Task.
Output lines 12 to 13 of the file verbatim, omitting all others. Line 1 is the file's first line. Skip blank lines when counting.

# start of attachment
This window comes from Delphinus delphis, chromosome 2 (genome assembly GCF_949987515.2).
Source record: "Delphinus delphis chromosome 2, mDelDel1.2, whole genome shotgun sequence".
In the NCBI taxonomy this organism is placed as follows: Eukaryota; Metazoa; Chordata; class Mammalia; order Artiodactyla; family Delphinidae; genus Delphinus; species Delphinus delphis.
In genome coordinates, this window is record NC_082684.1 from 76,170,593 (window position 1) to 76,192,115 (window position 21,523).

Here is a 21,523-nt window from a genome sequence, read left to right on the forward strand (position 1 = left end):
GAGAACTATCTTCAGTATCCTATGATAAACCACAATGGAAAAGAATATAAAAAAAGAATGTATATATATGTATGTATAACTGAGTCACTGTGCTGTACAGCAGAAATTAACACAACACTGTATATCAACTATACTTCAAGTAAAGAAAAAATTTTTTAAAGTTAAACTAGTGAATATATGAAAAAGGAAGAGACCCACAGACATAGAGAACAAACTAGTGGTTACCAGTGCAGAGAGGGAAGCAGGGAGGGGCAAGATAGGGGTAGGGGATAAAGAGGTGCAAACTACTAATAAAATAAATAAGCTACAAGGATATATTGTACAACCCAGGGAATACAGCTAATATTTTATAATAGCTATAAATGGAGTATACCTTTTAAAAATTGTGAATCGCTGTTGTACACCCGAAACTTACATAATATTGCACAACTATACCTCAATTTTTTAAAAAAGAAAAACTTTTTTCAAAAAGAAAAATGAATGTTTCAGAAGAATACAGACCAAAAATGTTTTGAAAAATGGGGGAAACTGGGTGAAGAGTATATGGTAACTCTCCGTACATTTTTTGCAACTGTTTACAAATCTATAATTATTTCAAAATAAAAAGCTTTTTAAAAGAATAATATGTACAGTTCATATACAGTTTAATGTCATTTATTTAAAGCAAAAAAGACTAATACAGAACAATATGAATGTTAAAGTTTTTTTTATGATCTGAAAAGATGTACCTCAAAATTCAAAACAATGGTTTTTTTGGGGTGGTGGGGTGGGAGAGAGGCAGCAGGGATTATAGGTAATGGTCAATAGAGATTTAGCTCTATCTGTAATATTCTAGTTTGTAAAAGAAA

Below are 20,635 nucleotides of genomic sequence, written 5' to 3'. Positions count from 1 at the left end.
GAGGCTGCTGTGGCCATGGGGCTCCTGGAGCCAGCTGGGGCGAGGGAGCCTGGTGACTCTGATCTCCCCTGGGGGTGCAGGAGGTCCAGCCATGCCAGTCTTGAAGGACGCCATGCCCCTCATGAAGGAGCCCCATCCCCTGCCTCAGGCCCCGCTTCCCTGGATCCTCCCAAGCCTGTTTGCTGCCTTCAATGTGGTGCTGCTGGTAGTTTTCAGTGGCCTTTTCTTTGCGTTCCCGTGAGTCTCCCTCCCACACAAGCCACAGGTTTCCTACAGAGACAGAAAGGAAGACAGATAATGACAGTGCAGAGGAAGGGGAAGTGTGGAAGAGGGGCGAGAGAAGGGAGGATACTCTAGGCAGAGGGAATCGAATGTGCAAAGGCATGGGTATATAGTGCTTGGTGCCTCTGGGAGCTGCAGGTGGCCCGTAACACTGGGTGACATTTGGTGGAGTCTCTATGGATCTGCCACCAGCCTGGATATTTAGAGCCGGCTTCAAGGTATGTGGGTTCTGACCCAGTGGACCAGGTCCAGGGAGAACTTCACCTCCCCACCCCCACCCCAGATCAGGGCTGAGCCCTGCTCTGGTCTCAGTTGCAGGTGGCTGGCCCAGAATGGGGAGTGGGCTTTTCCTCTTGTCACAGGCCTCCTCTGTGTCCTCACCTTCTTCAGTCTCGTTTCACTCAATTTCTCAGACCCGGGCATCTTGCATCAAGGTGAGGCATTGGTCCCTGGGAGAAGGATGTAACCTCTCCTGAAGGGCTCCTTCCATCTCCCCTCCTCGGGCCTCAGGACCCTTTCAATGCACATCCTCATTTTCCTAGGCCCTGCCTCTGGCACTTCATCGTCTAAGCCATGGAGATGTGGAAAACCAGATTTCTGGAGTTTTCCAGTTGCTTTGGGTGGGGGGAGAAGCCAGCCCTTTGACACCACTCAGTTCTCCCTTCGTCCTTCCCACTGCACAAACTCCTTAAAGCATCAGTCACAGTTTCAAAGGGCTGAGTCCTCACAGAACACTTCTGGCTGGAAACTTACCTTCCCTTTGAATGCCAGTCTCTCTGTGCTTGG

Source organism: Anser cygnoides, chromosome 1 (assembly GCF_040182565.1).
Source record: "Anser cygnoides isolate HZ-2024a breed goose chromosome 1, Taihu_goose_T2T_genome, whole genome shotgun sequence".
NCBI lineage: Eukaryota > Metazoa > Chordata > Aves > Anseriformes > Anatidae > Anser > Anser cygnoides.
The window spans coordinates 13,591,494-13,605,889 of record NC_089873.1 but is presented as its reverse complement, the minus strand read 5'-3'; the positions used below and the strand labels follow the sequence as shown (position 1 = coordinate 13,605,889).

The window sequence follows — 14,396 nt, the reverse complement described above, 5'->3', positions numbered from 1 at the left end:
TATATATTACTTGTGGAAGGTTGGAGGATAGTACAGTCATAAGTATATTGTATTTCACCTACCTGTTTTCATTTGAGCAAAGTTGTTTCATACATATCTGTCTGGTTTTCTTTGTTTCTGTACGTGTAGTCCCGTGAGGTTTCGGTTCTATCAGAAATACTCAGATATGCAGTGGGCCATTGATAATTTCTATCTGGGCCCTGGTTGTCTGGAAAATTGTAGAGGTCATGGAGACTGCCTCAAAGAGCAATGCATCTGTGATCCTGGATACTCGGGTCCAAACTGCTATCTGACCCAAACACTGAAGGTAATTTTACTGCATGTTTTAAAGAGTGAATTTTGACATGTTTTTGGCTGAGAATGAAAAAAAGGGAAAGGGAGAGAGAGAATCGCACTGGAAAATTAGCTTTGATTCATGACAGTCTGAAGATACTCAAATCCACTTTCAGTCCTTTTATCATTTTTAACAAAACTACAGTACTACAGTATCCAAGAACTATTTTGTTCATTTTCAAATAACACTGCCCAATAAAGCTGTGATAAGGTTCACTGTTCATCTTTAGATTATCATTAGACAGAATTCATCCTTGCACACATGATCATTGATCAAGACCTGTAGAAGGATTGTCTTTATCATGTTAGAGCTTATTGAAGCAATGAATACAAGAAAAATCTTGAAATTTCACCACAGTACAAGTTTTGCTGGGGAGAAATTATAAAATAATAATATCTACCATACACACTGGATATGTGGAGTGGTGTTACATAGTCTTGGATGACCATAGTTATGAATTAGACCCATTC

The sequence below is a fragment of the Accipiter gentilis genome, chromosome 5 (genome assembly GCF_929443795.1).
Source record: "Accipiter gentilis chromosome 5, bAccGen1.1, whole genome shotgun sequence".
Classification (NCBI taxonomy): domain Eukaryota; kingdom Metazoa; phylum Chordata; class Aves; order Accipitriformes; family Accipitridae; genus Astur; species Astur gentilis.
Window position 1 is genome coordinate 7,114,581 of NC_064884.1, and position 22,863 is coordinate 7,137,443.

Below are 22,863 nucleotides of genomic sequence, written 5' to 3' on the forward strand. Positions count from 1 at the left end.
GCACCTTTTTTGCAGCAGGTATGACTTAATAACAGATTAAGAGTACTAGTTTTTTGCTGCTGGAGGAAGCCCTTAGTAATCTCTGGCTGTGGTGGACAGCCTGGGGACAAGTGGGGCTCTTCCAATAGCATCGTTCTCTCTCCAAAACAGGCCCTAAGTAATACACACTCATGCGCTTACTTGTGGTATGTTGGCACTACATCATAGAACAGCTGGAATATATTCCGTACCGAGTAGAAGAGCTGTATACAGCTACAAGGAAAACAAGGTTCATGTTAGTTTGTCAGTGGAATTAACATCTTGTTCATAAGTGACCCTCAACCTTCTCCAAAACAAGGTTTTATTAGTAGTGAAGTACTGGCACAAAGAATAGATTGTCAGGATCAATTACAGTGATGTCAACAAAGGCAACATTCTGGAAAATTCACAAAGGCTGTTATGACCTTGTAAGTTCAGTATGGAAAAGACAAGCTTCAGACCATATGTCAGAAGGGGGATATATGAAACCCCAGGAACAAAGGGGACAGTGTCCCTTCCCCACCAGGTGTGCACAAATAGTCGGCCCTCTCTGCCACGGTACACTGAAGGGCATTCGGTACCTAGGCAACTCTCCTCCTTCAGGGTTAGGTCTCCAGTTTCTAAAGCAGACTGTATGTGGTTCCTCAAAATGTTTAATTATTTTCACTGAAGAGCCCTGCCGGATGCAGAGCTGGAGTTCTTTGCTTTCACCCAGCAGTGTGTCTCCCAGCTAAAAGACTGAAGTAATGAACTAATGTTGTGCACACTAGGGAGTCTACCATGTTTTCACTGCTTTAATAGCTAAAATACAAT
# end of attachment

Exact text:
The window spans coordinates 13,591,494-13,605,889 of record NC_089873.1 but is presented as its reverse complement, the minus strand read 5'-3'; the positions used below and the strand labels follow the sequence as shown (position 1 = coordinate 13,605,889).

The window sequence follows — 14,396 nt, the reverse complement described above, 5'->3', positions numbered from 1 at the left end: